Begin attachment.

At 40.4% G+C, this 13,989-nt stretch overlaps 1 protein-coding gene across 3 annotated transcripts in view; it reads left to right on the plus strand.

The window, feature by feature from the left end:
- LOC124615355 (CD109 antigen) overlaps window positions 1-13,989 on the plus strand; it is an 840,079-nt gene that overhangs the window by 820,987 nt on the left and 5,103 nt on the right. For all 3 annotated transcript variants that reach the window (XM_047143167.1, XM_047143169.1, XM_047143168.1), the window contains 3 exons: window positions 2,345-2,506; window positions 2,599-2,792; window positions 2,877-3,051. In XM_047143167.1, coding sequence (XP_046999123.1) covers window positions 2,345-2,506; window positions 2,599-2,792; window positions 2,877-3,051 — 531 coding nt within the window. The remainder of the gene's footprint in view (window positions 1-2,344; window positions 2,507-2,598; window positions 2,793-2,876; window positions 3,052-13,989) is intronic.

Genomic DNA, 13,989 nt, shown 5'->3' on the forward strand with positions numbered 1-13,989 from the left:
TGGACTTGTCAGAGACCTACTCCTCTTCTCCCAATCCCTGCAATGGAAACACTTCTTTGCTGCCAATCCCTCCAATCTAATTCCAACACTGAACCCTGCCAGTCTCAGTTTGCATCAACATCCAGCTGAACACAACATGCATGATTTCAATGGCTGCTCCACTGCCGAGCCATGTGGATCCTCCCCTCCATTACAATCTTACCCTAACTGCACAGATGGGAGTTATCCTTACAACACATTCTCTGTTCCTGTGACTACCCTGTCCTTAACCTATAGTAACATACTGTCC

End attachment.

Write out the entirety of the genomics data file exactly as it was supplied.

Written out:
At 40.4% G+C, this 13,989-nt stretch overlaps 1 protein-coding gene across 3 annotated transcripts in view; it reads left to right on the plus strand.

The window, feature by feature from the left end:
- LOC124615355 (CD109 antigen) overlaps window positions 1-13,989 on the plus strand; it is an 840,079-nt gene that overhangs the window by 820,987 nt on the left and 5,103 nt on the right. For all 3 annotated transcript variants that reach the window (XM_047143167.1, XM_047143169.1, XM_047143168.1), the window contains 3 exons: window positions 2,345-2,506; window positions 2,599-2,792; window positions 2,877-3,051. In XM_047143167.1, coding sequence (XP_046999123.1) covers window positions 2,345-2,506; window positions 2,599-2,792; window positions 2,877-3,051 — 531 coding nt within the window. The remainder of the gene's footprint in view (window positions 1-2,344; window positions 2,507-2,598; window positions 2,793-2,876; window positions 3,052-13,989) is intronic.

Genomic DNA, 13,989 nt, shown 5'->3' on the forward strand with positions numbered 1-13,989 from the left:
TGGACTTGTCAGAGACCTACTCCTCTTCTCCCAATCCCTGCAATGGAAACACTTCTTTGCTGCCAATCCCTCCAATCTAATTCCAACACTGAACCCTGCCAGTCTCAGTTTGCATCAACATCCAGCTGAACACAACATGCATGATTTCAATGGCTGCTCCACTGCCGAGCCATGTGGATCCTCCCCTCCATTACAATCTTACCCTAACTGCACAGATGGGAGTTATCCTTACAACACATTCTCTGTTCCTGTGACTACCCTGTCCTTAACCTATAGTAACATACTGTCC